Screening for Major Depressive Disorder Among Children and Adolescents: A Systematic Review for the U.S. Preventive Services Task Force
Forman-Hoffman VL, McClure E, McKeeman J, Wood CT, Middleton JC, Skinner AC, Perrin EM, Viswanathan M. Screening for Major Depressive Disorder Among Children and Adolescents: A Systematic Review for the U.S. Preventive Services Task Force. Evidence Synthesis No. 116. AHRQ Publication No. 13-05192-EF-1. Rockville, MD: Agency for Healthcare Research and Quality; 2016.
- USPSTF Recommendation Statement
- Fox News Health: US Panel Reaffirms Depression Screening for Adolescents
- Huffington Post: Detecting Depression: A Public Health Priority
To evaluate the evidence on screening and treating children and adolescents for major depressive disorder (MDD) for the U.S. Preventive Services Task Force. This update modified the inclusion criteria used in the 2009 review to focus on screening for MDD (i.e., studies reporting that ≥50% of their sample had MDD); thus, we do not address screening or treatment for minor depression or dysthymia. Little is known about the etiological links between subthreshold depression, dysthymia, and MDD or efficacious treatments for less severe forms of depression in children. Focusing on MDD reduces heterogeneity in patient characteristics and targets children and adolescents experiencing more serious symptoms who are most likely to suffer severe functional impairment and suicidality.
PubMed/MEDLINE, the Cochrane Library, PsycINFO, ClinicalTrials.gov, HSRProj, the World Health Organization International Clinical Trials Registry Platform, and reference lists of published literature (through February 2015). We re-reviewed studies identified in the 2009 report against the revised inclusion and exclusion criteria.
Two investigators independently selected studies reporting on benefits and harms of screening; accuracy of screening tools compared with diagnostic evaluations; and benefits or harms of treatment of MDD compared with placebo, usual care, or waitlist interventions.
One reviewer extracted data and a second checked accuracy. Two independent reviewers assigned quality ratings using predefined criteria.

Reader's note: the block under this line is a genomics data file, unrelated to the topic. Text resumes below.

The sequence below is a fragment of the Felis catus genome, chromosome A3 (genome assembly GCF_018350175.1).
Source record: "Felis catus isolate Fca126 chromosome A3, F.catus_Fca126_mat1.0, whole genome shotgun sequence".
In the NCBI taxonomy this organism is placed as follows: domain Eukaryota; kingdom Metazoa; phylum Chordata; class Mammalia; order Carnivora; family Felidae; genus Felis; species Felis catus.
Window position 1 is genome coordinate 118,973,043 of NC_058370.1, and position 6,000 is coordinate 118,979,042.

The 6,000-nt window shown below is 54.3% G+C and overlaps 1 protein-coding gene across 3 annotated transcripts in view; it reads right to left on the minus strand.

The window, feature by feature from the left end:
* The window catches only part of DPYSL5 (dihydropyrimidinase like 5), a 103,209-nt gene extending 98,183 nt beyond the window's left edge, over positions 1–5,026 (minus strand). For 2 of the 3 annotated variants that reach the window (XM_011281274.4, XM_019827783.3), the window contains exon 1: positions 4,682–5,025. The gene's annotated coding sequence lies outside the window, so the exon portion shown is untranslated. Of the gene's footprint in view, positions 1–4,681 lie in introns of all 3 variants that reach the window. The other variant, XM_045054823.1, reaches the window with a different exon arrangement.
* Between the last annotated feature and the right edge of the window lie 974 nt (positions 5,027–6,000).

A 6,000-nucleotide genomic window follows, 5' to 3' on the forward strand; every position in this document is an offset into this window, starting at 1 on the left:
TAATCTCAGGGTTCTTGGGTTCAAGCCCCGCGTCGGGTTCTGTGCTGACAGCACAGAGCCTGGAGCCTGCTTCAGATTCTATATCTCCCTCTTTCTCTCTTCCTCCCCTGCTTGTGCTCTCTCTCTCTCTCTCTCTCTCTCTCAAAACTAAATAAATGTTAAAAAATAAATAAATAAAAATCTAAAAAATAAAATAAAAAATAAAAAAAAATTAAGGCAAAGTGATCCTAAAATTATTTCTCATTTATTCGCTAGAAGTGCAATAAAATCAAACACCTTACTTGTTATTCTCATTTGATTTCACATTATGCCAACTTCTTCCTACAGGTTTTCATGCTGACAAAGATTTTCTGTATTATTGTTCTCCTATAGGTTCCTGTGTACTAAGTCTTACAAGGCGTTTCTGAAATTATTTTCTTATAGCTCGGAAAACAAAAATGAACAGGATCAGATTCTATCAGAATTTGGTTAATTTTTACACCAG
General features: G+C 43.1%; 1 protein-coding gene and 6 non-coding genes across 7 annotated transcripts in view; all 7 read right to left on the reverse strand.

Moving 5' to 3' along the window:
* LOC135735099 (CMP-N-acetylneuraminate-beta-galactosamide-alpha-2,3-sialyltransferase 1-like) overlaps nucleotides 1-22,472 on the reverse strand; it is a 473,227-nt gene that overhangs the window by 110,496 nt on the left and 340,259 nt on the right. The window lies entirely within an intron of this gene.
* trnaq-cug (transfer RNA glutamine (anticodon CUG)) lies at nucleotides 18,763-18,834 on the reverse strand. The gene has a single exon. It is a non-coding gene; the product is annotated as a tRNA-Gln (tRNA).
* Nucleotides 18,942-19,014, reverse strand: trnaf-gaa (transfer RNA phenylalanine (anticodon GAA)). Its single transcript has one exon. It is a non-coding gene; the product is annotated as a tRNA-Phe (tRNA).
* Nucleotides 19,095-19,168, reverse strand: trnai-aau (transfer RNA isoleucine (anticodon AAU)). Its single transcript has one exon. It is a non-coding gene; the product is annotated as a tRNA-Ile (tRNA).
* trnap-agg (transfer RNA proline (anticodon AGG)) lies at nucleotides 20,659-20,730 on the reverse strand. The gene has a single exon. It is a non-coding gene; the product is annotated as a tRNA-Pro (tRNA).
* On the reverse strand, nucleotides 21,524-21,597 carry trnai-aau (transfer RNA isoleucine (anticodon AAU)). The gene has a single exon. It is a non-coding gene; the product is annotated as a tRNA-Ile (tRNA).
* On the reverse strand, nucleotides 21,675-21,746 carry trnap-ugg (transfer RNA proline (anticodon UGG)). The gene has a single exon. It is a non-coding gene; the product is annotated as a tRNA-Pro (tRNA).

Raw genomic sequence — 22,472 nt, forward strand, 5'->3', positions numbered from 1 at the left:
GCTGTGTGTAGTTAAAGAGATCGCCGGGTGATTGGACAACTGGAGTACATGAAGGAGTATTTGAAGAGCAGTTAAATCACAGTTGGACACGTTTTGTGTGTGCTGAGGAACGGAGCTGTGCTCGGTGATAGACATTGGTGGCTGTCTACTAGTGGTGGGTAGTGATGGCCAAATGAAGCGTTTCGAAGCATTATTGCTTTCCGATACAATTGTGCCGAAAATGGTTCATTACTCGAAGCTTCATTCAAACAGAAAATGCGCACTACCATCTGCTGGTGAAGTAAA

No trials examine the impact of screening for pediatric MDD in primary care on subsequent improvements in depression and other health-related outcomes. No new screening accuracy studies met our criteria. The limited number of screening accuracy studies from the 2009 review that remain in our synthesis suggest that the Patient Health Questionnaire for Adolescents (PHQ-A) and the Beck Depression Inventory (BDI) can identify adolescents who are at risk of MDD (PHQ-A sensitivity, 73%; PHQ-A specificity, 94%; BDI sensitivity, 84% to 90%; BDI specificity, 81% to 86%). We found no eligible studies on screening accuracy in children. Additionally, we found one new collaborative care study but no other new psychotherapy or combined therapy intervention studies. One new placebo-controlled study, an acute escitalopram trial in adolescents ages 12 to 17 years, met our criteria for treatment efficacy trials. One fluoxetine trial (ages 12 to 17 years), one escitalopram trial (ages 6 to 17 years), one citalopram trial (ages 7 to 17 years), and one cognitive behavior therapy trial (ages 14 to 18 years) from the 2009 review continued to meet our inclusion and exclusion criteria. Evidence from individual selective serotonin reuptake inhibitor (SSRI) trials demonstrated the efficacy of fluoxetine but not citalopram; one escitalopram trial demonstrated efficacy but the other did not. One collaborative care study demonstrated improvement in symptoms, response, and remission but not functional status. We found no evidence of harms attributable to treatment.
Our inclusion and exclusion criteria, coupled with our thresholds for quality, resulted in the inclusion of five screening accuracy studies of fewer than 2,900 children and adolescents (none of whom were younger than age 11 years) and six treatment trials that randomized fewer than 1,500 children and adolescents with MDD conducted over the past three decades. As a result, we cannot make definitive statements regarding associated benefits or harms, particularly for rare outcomes such as suicidality. Small sample sizes, high attrition, and potentially biased ascertainment of the reference standard in screening studies constrain the evidence base. Evidence gaps sharply limit conclusions for screening in children younger than age 11 years, screening and treatment differences by sex or race/ethnicity subgroups, and MDD treatment other than SSRIs.
We found no evidence of a direct link between screening for MDD in children and adolescents in primary care or comparable settings and depression or other health-related outcomes. We found evidence that some screening tools are accurate and some treatments have benefit for MDD among adolescents (but not younger children), with no evidence of associated harms. Although no study found statistically significant harms associated with treatment, lack of precision hampers our ability to rule out effects. Evidence gaps sharply limit conclusions for screening in children younger than age 12 years, screening and treatment differences by sex or race/ethnicity subgroups, and efficacy of MDD treatment other than SSRIs.